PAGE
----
Ottawa, February 13, 2017 – The size of the tax gap in Canada—the difference between what a government should collect in tax revenues compared to the amount it actually brings in—is not well known. While other countries have calculated comprehensive assessments of the amount of revenue they are not collecting, Canada has not yet done the same.
“When some individuals and companies do not pay their fair share of taxes, it increases the burden of funding public services on compliant taxpayers,” said Matthew Stewart, Associate Director, National Forecast at The Conference Board of Canada. “It is not easy to estimate the tax gap, but doing so is an important step in eventually collecting the revenues that support government activities.”
- Applying estimates from other countries suggests that the federal tax gap could range between $8.9 billion and $47.8 billion annually.
- Factors that contribute to the loss of tax revenue include evasion, unacceptable avoidance, or simply mistakes on prepared returns.
- In recent years, the federal government has stepped up its efforts to increase tax collections and has begun to estimate elements of the tax gap itself.
A new Conference Board of Canada briefing, released today, discusses tax gap estimates in other jurisdictions and assesses the potential federal tax gap. In the absence of an overall estimate, this analysis seeks to provide a range of the potential size of Canada’s tax gap using the assumption that the size of the Canadian gap is similar to that in other countries. Depending on the methodology used, the federal government could be short between $9 billion and $50 billion in revenue annually.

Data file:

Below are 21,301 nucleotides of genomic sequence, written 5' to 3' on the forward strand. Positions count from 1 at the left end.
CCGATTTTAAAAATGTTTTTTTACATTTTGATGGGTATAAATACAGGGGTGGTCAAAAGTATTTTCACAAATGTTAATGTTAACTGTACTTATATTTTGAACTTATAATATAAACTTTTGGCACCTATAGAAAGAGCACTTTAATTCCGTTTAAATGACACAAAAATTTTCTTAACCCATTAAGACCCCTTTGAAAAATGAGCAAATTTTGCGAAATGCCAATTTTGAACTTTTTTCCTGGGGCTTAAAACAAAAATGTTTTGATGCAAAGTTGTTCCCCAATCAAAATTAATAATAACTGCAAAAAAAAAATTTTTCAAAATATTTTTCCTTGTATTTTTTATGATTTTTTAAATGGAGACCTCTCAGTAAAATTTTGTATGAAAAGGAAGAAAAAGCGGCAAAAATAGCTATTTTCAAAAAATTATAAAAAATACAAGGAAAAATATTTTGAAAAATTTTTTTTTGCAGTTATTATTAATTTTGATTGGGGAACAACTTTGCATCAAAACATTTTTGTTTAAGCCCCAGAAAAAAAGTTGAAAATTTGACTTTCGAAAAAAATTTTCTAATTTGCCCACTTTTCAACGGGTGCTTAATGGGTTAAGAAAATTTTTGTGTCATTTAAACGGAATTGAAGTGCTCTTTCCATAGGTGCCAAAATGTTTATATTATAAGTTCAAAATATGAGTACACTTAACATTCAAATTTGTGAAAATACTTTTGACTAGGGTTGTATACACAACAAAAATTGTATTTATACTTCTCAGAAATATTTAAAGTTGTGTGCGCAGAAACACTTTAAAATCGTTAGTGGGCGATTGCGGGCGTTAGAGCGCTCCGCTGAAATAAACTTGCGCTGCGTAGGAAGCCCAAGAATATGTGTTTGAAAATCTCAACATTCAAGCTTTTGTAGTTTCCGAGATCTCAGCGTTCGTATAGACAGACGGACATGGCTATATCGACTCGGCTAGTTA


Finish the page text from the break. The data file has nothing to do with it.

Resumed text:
Components of the tax gap can include:
- evasion—deliberately ignoring a specific part of a law to evade taxes;
- unacceptable avoidance of taxation—undertaking activities that comply with the letter of a law, but contravene the spirit and intent of the law;
- mistakes made by tax filers;
- nonpayment of assessed tax liability.
In recent years, the federal government has stepped up its efforts to increase tax collections and has begun to estimate elements of the tax gap itself. In June 2016, the Canada Revenue Agency (CRA) said non-compliance has caused an average annual loss in potential Goods and Services Tax/Harmonized Sales Tax revenues of 5.6 per cent from 2000 to 2014.
Actions that could help reduce the tax gap include more sophisticated evaluation and auditing, regular consultations with other tax administration authorities, learning from best practices worldwide, and increased use of data analytics.
Furthermore, measures to simplify Canada’s tax code and smooth tax administration would reduce the complexity of the tax system thereby reducing filing errors and increasing the revenue collected by governments.
The report, Canadian Tax Avoidance: Examining the Potential Tax Gap, was commissioned by SAS Institute. Matthew Stewart will be presenting the findings on a webinar on March 9, 2017, at 1 p.m. Eastern.